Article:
The Windows XP Guest OS, immediately after installation Fig. 2

Figure 2 The Windows XP Guest OS, immediately after installation

After you finish using the setup wizard, the default guest OS will power on and log in. It will show you a screen similar to that in Figure 2. The machine comes up with a name of \\VirtualXP-xxxxx where xxxxx is a random series of numbers. The machine will also begin in a workgroup, but you can add the VM to your domain if you wish to use domain credentials.

A guest application as seen on the host’s Start Menu Fig. 3

Figure 3 A guest application as seen on the host’s Start Menu.

Now you’re ready for the final step: installing your problem application into its guest OS. You can do so manually or with an application deployment solution. When you’ve installed software to the XP Mode guest, it can launch automatically from the host in seamless mode, with the link to launch the application appearing on the host’s Start Menu (see Figure 3).

To use a seamless application, the guest VM must be logged out and closed prior to being launched from the host’s Start Menu. Alternatively, users can work with the guest VM’s full desktop by clicking the link marked Windows XP Mode. When not in use, the XP guest VM will hibernate, reducing the time necessary to begin working with it when it’s needed again.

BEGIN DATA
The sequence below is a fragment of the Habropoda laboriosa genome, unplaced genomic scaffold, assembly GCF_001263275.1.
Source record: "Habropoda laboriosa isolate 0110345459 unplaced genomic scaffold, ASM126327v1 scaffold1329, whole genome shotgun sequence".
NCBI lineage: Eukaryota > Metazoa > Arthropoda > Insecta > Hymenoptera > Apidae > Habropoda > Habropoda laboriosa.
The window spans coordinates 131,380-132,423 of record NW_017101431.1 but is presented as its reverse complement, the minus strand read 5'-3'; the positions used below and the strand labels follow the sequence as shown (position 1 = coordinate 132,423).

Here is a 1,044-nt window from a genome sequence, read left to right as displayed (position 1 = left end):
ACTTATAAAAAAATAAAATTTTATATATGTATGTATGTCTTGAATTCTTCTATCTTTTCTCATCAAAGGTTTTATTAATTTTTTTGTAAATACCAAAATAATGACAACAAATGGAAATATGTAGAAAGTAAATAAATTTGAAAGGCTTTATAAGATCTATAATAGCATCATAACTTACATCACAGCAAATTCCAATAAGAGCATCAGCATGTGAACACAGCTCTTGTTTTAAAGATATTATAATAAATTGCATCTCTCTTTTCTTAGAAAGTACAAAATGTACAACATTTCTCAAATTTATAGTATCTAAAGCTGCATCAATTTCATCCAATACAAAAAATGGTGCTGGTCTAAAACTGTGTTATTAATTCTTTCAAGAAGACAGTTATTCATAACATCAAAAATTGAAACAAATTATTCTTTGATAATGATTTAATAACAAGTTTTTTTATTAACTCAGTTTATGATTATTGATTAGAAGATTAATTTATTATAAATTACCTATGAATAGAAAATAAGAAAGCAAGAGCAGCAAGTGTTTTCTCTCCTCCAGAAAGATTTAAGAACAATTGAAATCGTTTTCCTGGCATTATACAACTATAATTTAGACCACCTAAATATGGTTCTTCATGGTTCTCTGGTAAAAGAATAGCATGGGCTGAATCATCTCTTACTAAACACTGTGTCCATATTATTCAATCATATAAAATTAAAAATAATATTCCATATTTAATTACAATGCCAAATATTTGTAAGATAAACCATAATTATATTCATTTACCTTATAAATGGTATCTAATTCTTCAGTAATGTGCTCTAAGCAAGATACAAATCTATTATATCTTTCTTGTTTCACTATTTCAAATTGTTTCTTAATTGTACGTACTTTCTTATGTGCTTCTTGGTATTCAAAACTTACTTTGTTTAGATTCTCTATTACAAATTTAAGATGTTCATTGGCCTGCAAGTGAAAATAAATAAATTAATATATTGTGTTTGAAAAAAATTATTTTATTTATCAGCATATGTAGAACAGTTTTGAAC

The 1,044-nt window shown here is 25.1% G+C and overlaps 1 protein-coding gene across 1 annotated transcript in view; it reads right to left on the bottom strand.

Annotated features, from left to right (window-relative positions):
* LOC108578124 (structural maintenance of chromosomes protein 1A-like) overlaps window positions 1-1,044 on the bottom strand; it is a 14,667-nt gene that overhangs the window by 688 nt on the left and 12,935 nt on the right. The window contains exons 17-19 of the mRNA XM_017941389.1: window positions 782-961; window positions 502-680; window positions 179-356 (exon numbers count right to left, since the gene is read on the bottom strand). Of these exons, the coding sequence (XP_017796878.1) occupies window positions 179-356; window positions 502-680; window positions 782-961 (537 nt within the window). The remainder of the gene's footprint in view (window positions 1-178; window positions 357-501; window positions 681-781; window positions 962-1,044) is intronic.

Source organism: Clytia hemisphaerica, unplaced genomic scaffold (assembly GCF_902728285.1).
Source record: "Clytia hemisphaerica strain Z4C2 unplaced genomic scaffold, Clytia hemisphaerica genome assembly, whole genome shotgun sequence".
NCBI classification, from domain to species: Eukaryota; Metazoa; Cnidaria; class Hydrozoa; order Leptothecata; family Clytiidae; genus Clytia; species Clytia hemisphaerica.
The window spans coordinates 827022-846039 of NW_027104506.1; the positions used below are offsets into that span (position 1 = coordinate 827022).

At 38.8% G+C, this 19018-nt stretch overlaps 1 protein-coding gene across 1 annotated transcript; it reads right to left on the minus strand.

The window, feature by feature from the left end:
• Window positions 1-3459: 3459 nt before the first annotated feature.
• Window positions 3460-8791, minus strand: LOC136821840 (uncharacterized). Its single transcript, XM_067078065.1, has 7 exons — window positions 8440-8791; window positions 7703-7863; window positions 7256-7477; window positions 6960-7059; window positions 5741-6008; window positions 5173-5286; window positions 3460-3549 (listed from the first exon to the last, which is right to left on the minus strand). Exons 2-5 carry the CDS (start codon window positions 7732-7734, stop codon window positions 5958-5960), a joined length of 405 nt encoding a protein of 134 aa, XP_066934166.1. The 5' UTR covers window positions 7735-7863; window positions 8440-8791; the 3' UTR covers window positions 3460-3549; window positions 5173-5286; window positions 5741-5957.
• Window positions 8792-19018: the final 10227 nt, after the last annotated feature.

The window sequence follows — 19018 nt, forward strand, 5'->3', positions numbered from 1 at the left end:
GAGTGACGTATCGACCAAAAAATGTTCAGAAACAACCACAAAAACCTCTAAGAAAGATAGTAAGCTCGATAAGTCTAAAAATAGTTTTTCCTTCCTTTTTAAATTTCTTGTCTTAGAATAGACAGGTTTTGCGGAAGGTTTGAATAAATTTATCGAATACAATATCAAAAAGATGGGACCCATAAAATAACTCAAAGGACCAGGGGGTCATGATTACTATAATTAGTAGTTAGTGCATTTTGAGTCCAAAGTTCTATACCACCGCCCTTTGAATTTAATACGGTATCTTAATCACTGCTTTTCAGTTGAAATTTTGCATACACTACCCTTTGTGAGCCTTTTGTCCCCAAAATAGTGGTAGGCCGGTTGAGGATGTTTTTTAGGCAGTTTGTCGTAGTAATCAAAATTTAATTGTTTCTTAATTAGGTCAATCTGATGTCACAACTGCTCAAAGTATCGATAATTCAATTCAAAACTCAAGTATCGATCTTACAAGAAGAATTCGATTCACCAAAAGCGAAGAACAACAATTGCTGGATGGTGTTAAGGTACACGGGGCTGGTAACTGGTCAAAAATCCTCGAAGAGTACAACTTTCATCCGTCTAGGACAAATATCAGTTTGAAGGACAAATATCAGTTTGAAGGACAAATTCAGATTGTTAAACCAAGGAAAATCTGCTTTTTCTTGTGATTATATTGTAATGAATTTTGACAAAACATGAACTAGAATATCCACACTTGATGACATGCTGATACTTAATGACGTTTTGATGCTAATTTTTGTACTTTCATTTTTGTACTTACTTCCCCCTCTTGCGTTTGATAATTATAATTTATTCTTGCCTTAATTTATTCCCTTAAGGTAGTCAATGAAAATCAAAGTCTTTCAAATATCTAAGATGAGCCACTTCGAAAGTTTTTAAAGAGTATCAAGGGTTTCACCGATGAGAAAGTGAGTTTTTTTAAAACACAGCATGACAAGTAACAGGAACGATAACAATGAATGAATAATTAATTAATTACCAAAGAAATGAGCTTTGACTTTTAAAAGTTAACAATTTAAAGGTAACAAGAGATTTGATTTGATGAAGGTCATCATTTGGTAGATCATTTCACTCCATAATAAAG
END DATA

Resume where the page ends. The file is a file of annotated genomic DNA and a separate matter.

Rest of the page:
As you can see, XP Mode does indeed supply virtualization at the desktop as well as OSes within OSes. It also provides a mechanism for completely eliminating the pain of application compatibility—it simply eradicates OS incompatibility by providing a compatible OS. While XP Mode is limited by the administrative tools used in managing it as well as the hardware requirements of its VM, this solution can do away with the hurdles to an OS upgrade. Just don’t forget that this solution is one of many that can fulfill your needs.

Greg Shields,  MVP, is a partner at Concentrated Technology. Get more of Shields’ Geek-of-all-Trades tips and tricks at  ConcentratedTech.com.